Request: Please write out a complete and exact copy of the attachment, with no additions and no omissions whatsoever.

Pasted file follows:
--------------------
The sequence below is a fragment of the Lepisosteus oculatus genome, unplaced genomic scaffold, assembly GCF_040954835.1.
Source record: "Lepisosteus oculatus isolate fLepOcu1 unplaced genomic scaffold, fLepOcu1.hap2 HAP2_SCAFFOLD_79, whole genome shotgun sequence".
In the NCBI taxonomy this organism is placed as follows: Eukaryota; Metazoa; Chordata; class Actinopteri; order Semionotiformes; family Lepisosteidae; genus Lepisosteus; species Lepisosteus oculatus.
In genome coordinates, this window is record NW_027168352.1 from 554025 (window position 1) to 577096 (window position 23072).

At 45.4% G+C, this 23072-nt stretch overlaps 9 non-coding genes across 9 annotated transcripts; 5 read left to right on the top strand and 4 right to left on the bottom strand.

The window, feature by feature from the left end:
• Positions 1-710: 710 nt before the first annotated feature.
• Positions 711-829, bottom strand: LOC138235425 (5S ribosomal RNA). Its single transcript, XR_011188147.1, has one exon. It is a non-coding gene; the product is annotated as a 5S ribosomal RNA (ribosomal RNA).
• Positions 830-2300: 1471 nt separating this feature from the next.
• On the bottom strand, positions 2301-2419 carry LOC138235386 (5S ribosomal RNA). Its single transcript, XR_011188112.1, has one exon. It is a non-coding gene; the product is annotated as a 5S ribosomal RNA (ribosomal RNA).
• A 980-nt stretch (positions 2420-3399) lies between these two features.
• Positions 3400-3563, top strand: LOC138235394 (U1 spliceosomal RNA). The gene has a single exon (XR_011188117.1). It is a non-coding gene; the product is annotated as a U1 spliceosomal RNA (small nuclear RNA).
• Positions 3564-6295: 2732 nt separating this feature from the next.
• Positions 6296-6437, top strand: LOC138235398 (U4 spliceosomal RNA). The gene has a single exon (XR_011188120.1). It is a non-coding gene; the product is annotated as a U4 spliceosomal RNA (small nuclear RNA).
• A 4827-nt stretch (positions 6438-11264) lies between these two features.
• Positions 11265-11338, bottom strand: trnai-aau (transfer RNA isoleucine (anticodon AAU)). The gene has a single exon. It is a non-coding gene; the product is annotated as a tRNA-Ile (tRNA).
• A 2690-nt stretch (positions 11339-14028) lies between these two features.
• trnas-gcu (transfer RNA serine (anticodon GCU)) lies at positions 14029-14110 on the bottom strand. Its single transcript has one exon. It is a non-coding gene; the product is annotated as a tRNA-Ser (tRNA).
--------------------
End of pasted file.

The sequence below is a fragment of the Lepisosteus oculatus genome, unplaced genomic scaffold, assembly GCF_040954835.1.
Source record: "Lepisosteus oculatus isolate fLepOcu1 unplaced genomic scaffold, fLepOcu1.hap2 HAP2_SCAFFOLD_79, whole genome shotgun sequence".
In the NCBI taxonomy this organism is placed as follows: Eukaryota; Metazoa; Chordata; class Actinopteri; order Semionotiformes; family Lepisosteidae; genus Lepisosteus; species Lepisosteus oculatus.
In genome coordinates, this window is record NW_027168352.1 from 554025 (window position 1) to 577096 (window position 23072).

At 45.4% G+C, this 23072-nt stretch overlaps 9 non-coding genes across 9 annotated transcripts; 5 read left to right on the top strand and 4 right to left on the bottom strand.

The window, feature by feature from the left end:
• Positions 1-710: 710 nt before the first annotated feature.
• Positions 711-829, bottom strand: LOC138235425 (5S ribosomal RNA). Its single transcript, XR_011188147.1, has one exon. It is a non-coding gene; the product is annotated as a 5S ribosomal RNA (ribosomal RNA).
• Positions 830-2300: 1471 nt separating this feature from the next.
• On the bottom strand, positions 2301-2419 carry LOC138235386 (5S ribosomal RNA). Its single transcript, XR_011188112.1, has one exon. It is a non-coding gene; the product is annotated as a 5S ribosomal RNA (ribosomal RNA).
• A 980-nt stretch (positions 2420-3399) lies between these two features.
• Positions 3400-3563, top strand: LOC138235394 (U1 spliceosomal RNA). The gene has a single exon (XR_011188117.1). It is a non-coding gene; the product is annotated as a U1 spliceosomal RNA (small nuclear RNA).
• Positions 3564-6295: 2732 nt separating this feature from the next.
• Positions 6296-6437, top strand: LOC138235398 (U4 spliceosomal RNA). The gene has a single exon (XR_011188120.1). It is a non-coding gene; the product is annotated as a U4 spliceosomal RNA (small nuclear RNA).
• A 4827-nt stretch (positions 6438-11264) lies between these two features.
• Positions 11265-11338, bottom strand: trnai-aau (transfer RNA isoleucine (anticodon AAU)). The gene has a single exon. It is a non-coding gene; the product is annotated as a tRNA-Ile (tRNA).
• A 2690-nt stretch (positions 11339-14028) lies between these two features.
• trnas-gcu (transfer RNA serine (anticodon GCU)) lies at positions 14029-14110 on the bottom strand. Its single transcript has one exon. It is a non-coding gene; the product is annotated as a tRNA-Ser (tRNA).